Georgia’s Weed Laws: What’s Legal and What’s Not


In the recent past, marijuana laws have begun to enter a grey area in regards to legality. While it is still illegal Federally, many states have either relaxed or completely legalized marijuana use. Here is where Georgia stands:

  1. Medical Marijuana: Georgia’s stance on medical marijuana use is limited. Qualified patients with specific conditions like those suffering from severe seizures, certain forms of cancer, and terminal illness may possess cannabis oil with no more than 5% THC (the psychoactive ingredient in marijuana) if they have a valid registration card.
  2. Recreational Use: Recreational marijuana is still illegal in the state of Georgia.
  3. Cultivation and Distribution: cultivation, sale, and distribution of marijuana is all illegal for not only recreational purposes but also for medical purposes.
  4. CBD Products: CBD derived from hemp is actually legal at the federal level, and CBD products with very low THC content (less than 0.3%) are legal.
  5. Delta 8, etc: Delta-8 and Delta-9 are popular cannabinoids that do not contain THC, although many users report quasi-high effects similar to marijuana. As of now, these cannabinoids and their derivatives are legal under Georgia law.
  6. Penalties: Penalties for possession of marijuana vary based on the amount in possession as well as whether it is a first offense. Marijuana more than an ounce is considered a felony, whereas anything less than an ounce is a misdemeanor. Because of the variance, penalties can range from a simple citation to jail time and hefty fines.

If you’ve been arrested or cited for possession of marijuana, give our office a call TODAY.

Is Medical Marijuana Legal in Georgia?

By: Mary Agramonte

Mary Agramonte is an attorney with W. Scott Smith P.C.

While Georgia does have a medical marijuana law in place, it is particularly limited when comparing it to similar laws in effect across the United States. Under Georgia’s medical marijuana law, found at O.C.G.A. § 16-12-191, certain qualified individuals may lawfully possess up to 20 fluid ounces of “low THC oil.” But what is low THC oil? And who is allowed to have it?

Low THC oil is much different than the leafy substance you may associate with marijuana. The marijuana plant itself consists of over a hundred different chemical compounds. For example, it is comprised partly of THC, the compound within the plant that we associate with the mind-altering effects. However, there are other lesser-known chemical compounds that make up the marijuana plant.  Cannabidiol, also known as CBD, is another naturally occurring component of the plant, but it does not have the same intoxicating effects as THC. Instead, CBD is a cannabis compound that has been recognized to have significant medical benefits. It is for these medical benefits that the Georgia legislature has enacted a medical marijuana bill regulating which Georgians may use this low THC oil medicinally.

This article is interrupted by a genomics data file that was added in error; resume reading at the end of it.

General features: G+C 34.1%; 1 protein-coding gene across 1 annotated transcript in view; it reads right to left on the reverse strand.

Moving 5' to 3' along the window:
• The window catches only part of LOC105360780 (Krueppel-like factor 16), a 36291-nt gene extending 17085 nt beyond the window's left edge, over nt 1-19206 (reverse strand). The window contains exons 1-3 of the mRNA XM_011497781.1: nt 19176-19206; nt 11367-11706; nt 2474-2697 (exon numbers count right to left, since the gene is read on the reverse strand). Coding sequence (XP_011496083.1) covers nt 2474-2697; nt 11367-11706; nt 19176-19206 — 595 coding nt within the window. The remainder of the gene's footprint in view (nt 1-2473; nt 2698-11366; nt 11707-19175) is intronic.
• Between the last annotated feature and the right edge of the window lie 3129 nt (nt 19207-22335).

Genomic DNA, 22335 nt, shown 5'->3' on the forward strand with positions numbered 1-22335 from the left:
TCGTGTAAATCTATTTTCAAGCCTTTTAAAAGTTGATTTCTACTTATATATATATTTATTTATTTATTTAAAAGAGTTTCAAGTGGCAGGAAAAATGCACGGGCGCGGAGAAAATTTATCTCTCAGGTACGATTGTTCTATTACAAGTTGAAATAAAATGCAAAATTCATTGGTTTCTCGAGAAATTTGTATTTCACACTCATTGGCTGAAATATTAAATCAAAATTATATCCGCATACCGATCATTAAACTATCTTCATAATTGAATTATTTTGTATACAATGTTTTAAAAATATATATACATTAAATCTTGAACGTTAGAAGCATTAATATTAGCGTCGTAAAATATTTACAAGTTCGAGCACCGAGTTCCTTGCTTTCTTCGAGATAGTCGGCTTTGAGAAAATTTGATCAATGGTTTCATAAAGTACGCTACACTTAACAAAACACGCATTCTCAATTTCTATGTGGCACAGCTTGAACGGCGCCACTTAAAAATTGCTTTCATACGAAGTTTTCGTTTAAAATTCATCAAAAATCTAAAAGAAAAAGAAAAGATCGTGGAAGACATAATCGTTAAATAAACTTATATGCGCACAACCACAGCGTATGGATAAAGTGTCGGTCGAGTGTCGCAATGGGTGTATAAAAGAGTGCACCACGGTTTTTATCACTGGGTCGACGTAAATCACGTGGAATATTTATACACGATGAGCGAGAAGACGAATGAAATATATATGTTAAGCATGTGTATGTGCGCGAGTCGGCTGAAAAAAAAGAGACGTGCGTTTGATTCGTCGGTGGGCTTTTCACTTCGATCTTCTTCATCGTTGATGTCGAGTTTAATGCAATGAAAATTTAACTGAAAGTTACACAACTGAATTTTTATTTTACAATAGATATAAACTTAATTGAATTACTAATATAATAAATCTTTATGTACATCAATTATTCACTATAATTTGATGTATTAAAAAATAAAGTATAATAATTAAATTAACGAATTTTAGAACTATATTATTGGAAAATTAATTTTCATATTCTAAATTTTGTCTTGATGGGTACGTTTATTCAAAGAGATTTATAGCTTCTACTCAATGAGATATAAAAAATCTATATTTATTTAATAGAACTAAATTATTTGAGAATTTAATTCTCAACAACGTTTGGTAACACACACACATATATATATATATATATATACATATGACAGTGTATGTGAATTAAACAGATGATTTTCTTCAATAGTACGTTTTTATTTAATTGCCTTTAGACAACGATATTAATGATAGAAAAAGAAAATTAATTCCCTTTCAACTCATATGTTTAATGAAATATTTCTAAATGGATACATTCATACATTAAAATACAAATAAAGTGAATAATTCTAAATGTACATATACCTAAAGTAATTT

Under the medical marijuana law, the Georgia Department of Public Health can issue a “Low THC Oil Registry Card” to certain people that will protect them from arrest and prosecution if they are ever found possessing the oil. Currently, there are only eight specific diseases eligible to apply to be on the registry. Adults with the following conditions below may apply, as well as legal guardians of adults with the disease. Additionally, parents or guardians of minor children who suffer from the following diseases may apply to be on the registry. The diseases eligible for the Low THC Oil Registry are below:

  • (1) Cancer, when such diagnosis is end stage or the treatment produces related wasting illness, recalcitrant nausea and vomiting;
  • (2) Amyotrophic Lateral Sclerosis (ALS), when such diagnosis is severe or end stage;
  • (3) Seizure disorders related to diagnosis of epilepsy or trauma related head injuries;
  • (4) Multiple Sclerosis, when such diagnosis is severe or end stage;
  • (5) Crohn’s disease;
  • (6) Mitochondrial disease;
  • (7) Parkinson’s disease, when such diagnosis is severe or end stage; or
  • (8) Sickle Cell disease, when such diagnosis is severe or end stage.

Not all CBD oil is legal, even with a medical marijuana card. The law explicitly states that the oil must contain less than 5% by weight of THC. The Georgia medical marijuana law does not address where qualified persons can obtain it. Instead, the law’s purpose is simply to prevent them from being arrested and prosecuted for the crime of marijuana possession. Other than the above described CBD oil, all forms of marijuana remain illegal in Georgia. Possession of marijuana less than an ounce (in leaf form) is still a misdemeanor, with or without the medical marijuana card.  If any person, whether on the registry or not, possesses more than 20 fluid ounces, or makes, sells, distributes the low THC oil, they will be guilty of a felony, with a punishment of 1 to 10 years, and a fine of $50,000, or both. The punishment and fines significantly increase depending on the amount of CBD oil.

If you are in need of legal CBD oil that conforms to the requirements above, a physician will need to recommend you to be on the registry, so that you can be protected from arrest and prosecution. Earlier this year, the Georgia House proposed an overhaul in regards to medical marijuana to include more diseases and conditions eligible for treatment. For now, the medical marijuana law in Georgia is extremely limited. If you have been arrested for any marijuana crime, it is important to talk to an experienced criminal defense attorney so they can advise you on the current state of the law, as well as any defenses available to you. Please call us today for a free consultation at 404-581-0999.